For the record, FPRRD did not acquiesce to any Chinese demand that was violative of the Constitution and existing laws. As a lawyer and patriot, he did allow the other party to dictate the movement and activities of our troops in Philippine-occupied features and other areas of the WPS. Unlike the controversial “new model of benevolent reef control” that Manila and Beijing brokered in January. The terms of conduct in the Ayungin have become more restrictive. Our country can only have one rotation and resupply mission per month. We need to get China’s permission at least two days in advance, which goes against PBBM’s position.

Turning tables

Now, the tables have turned. Given the “new model agreement” exposé, the accusers have become the accused. Chinese officials released a transcript and recording of a phone conversation between Western Command (Wescom) head Vice Admiral Alberto Carlos and an unnamed Chinese diplomat to the media. Both Carlos and his counterpart agreed to the new terms in Ayungin. Carlos also confirmed that Defense Secretary Gibo Teodoro, National Security Adviser Eduardo Año and the Armed Forces of the Philippines (AFP) Chief of Staff Romeo Brawner Jr. have approved the new model. 

The President, I presume, is once again horrified that the pact happened right under his nose. He and his national security cluster officials did not expect to be blindsided by China. However, I find it incredulous that the deal happened without the knowledge and authority of our foreign policy chief architect. 

As expected, Gibo, Año and Brawner (a classmate of Carlos in the Philippine Military Academy) have repeatedly denied that the agreement exists. Brawner said transcripts and audio recordings can be fabricated. Meanwhile, Gibo asked the Department of Foreign Affairs to investigate the matter. If the illegal recording is proven, the DFA should expel the erring Chinese diplomats for violating the Philippine anti-wiretapping law. 

Their assertions contradict each other. First, raising the issue of wiretapping against Chinese diplomats is tantamount to an admission of the agreement’s existence. Second, all diplomatic agents enjoy immunity from criminal, civil and administrative jurisdiction of the receiving State. They are not obliged to give evidence as a witness (Article 31, Vienna Convention on Diplomatic Relations). Ergo, the DFA cannot compel diplomats to cooperate with any probe.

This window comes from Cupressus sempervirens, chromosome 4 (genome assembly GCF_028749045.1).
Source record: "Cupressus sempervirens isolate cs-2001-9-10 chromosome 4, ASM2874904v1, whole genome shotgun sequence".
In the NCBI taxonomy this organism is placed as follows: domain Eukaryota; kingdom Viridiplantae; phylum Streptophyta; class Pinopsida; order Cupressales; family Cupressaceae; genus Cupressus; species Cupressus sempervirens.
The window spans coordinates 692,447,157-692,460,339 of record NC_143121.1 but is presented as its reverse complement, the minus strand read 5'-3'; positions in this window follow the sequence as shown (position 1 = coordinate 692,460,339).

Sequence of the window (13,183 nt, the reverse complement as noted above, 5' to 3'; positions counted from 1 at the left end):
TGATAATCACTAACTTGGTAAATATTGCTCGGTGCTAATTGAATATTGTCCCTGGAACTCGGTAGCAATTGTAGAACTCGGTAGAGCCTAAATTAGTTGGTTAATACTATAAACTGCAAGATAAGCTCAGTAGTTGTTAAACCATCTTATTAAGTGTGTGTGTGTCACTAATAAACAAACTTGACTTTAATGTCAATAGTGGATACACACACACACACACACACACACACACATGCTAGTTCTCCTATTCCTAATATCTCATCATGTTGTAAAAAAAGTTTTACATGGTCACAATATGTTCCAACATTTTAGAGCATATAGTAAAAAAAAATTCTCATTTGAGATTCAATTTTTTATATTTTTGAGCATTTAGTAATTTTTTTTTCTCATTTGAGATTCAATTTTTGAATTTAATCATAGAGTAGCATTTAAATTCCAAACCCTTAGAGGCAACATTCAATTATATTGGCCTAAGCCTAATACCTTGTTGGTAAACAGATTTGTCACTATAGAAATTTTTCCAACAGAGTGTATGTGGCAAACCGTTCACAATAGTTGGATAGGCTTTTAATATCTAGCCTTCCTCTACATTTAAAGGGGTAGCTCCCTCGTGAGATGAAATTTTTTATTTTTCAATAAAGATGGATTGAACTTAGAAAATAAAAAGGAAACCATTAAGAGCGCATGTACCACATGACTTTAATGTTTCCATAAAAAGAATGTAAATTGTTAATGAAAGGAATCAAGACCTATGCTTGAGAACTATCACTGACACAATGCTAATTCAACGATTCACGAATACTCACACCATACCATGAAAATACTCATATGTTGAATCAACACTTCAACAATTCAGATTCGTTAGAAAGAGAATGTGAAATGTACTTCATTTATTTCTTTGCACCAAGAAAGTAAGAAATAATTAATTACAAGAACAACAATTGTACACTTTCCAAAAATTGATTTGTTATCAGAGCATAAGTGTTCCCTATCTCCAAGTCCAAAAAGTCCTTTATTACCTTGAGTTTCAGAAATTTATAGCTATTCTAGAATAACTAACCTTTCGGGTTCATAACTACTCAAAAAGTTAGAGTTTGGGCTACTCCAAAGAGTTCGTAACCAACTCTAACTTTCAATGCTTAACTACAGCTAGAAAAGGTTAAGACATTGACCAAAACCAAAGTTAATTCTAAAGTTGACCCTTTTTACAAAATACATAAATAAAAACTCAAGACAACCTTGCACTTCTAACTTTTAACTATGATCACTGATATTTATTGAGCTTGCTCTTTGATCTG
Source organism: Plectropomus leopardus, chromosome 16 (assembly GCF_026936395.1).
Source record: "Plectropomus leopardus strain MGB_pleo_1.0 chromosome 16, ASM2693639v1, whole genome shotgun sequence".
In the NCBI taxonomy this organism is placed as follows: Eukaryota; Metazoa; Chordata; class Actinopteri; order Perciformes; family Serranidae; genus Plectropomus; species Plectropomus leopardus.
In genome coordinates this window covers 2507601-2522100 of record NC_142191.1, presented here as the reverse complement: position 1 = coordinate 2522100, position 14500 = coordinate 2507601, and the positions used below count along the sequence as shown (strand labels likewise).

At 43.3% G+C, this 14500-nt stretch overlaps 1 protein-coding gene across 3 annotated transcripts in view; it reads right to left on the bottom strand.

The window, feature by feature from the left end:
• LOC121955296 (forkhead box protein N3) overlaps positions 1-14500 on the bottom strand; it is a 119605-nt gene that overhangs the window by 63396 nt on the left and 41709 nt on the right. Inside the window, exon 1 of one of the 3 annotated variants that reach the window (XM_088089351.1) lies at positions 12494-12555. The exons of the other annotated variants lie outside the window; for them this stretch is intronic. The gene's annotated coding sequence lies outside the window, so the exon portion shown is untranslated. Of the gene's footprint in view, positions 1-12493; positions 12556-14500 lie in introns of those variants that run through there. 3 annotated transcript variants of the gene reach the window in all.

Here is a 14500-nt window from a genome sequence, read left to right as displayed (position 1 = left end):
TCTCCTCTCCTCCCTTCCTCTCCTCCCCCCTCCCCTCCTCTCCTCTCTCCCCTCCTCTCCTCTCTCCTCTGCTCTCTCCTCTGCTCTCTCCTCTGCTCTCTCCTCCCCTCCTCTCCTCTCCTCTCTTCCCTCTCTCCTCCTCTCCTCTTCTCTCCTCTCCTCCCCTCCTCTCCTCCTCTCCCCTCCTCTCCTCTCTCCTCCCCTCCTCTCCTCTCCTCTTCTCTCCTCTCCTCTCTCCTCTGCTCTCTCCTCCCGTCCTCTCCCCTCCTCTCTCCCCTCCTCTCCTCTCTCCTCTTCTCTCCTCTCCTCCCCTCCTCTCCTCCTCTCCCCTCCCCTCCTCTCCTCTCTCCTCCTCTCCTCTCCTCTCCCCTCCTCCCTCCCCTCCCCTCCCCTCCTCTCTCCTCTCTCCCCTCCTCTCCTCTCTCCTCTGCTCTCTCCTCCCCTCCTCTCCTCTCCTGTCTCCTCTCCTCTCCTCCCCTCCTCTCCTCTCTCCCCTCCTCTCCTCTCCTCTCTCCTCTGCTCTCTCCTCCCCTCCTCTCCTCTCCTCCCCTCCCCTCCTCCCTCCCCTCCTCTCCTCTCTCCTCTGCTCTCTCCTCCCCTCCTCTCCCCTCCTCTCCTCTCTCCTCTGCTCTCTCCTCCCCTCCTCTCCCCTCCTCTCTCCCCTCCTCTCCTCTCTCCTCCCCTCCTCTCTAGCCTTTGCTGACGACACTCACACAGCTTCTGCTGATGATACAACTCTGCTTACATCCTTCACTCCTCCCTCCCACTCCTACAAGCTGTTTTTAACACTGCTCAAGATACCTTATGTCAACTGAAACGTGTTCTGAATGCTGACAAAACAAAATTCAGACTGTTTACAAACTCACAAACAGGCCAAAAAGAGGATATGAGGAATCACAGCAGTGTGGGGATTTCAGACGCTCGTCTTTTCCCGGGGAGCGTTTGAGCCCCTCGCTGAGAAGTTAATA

Punishing them through expulsion without legal basis would automatically downgrade our relations with China. I expect the latter to retaliate by expelling our ambassador to China and other Filipino diplomats. Thus, it would further intensify the conflict between the Philippines and China.

I do not think a navy officer of Carlos’ caliber would negotiate on our country’s behalf without the approval of the Office of the President or his military superiors. Any enlisted or commissioned personnel worth his salt would never attempt to disobey the military hierarchy and chain of command.

In a statement, the Philippine Military Academy (PMA) Makatao Class of 1989 has defended the integrity of their beleaguered “Mistah.” Their class president, Lt. General Ernesto Torres Jr., signed the statement. They described that his dedication to duty, honor and country exemplifies the highest standards of military service and reflects the AFP’s core principles. Reading between the lines, I sense the dismay of the Makatao Class. The repeated denials of defense and military officials have made a liar, an insubordinate and a traitor of the Wescom chief, who is on a leave of absence. 

Another retired officer, Brig. General Orlando de Leon, called on Año, who was his classmate in PMA, and Gibo to resign. In a Facebook post, de Leon said the two officials were caught with their trousers down. He also assailed the lies they foisted on the public and called their claims that the Chinese wiretapped a conversation on a bilateral agreement as stupid.   

I hope Vice Admiral Carlos will air his side very soon.